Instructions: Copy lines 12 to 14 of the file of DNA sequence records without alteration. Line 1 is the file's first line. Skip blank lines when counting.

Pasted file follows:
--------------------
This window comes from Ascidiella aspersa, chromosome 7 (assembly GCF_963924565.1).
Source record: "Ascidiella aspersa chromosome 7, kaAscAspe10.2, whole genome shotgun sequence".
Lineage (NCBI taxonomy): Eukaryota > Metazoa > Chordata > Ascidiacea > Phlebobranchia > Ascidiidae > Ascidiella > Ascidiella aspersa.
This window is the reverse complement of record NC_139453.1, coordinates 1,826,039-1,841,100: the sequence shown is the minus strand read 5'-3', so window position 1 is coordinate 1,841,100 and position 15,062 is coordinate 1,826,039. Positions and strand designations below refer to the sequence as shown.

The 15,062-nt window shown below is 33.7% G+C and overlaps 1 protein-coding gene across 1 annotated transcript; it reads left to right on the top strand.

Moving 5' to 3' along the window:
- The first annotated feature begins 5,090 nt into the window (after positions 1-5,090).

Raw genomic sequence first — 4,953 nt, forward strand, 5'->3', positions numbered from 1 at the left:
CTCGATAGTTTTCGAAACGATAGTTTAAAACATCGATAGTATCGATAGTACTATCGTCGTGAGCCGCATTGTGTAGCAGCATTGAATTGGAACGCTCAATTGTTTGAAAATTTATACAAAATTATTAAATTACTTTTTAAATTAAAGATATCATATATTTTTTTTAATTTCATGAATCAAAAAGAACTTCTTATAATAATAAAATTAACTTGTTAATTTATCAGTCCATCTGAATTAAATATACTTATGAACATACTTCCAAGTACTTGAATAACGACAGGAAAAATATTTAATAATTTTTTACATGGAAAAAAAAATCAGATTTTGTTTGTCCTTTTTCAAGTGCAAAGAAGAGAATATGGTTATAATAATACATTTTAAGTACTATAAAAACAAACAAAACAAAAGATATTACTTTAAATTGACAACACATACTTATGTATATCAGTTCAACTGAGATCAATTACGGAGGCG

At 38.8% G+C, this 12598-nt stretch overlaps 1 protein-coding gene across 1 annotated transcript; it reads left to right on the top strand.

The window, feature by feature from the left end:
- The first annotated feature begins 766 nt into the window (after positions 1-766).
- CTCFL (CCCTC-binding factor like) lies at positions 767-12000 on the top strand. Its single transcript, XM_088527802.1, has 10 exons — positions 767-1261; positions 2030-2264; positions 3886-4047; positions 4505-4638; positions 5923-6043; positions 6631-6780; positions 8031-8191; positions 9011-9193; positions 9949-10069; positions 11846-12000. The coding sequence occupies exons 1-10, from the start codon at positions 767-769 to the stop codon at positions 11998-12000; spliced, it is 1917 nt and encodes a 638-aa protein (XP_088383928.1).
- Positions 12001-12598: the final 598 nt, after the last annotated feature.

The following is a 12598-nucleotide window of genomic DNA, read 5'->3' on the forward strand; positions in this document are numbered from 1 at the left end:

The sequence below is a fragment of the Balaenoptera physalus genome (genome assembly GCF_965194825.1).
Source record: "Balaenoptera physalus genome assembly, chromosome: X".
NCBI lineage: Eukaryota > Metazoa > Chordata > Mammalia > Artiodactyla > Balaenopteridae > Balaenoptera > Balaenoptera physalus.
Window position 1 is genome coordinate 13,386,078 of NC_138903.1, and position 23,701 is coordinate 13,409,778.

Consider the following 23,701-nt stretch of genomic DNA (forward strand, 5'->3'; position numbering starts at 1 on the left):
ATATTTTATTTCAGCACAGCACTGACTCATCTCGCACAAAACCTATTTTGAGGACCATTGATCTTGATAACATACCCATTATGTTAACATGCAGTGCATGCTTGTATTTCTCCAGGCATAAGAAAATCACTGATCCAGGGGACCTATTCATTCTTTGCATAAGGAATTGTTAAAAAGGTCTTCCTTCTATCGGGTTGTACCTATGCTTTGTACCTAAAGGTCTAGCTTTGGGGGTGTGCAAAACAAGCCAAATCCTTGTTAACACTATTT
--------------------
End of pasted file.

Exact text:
- The first annotated feature begins 766 nt into the window (after positions 1-766).
- CTCFL (CCCTC-binding factor like) lies at positions 767-12000 on the top strand. Its single transcript, XM_088527802.1, has 10 exons — positions 767-1261; positions 2030-2264; positions 3886-4047; positions 4505-4638; positions 5923-6043; positions 6631-6780; positions 8031-8191; positions 9011-9193; positions 9949-10069; positions 11846-12000. The coding sequence occupies exons 1-10, from the start codon at positions 767-769 to the stop codon at positions 11998-12000; spliced, it is 1917 nt and encodes a 638-aa protein (XP_088383928.1).
- Positions 12001-12598: the final 598 nt, after the last annotated feature.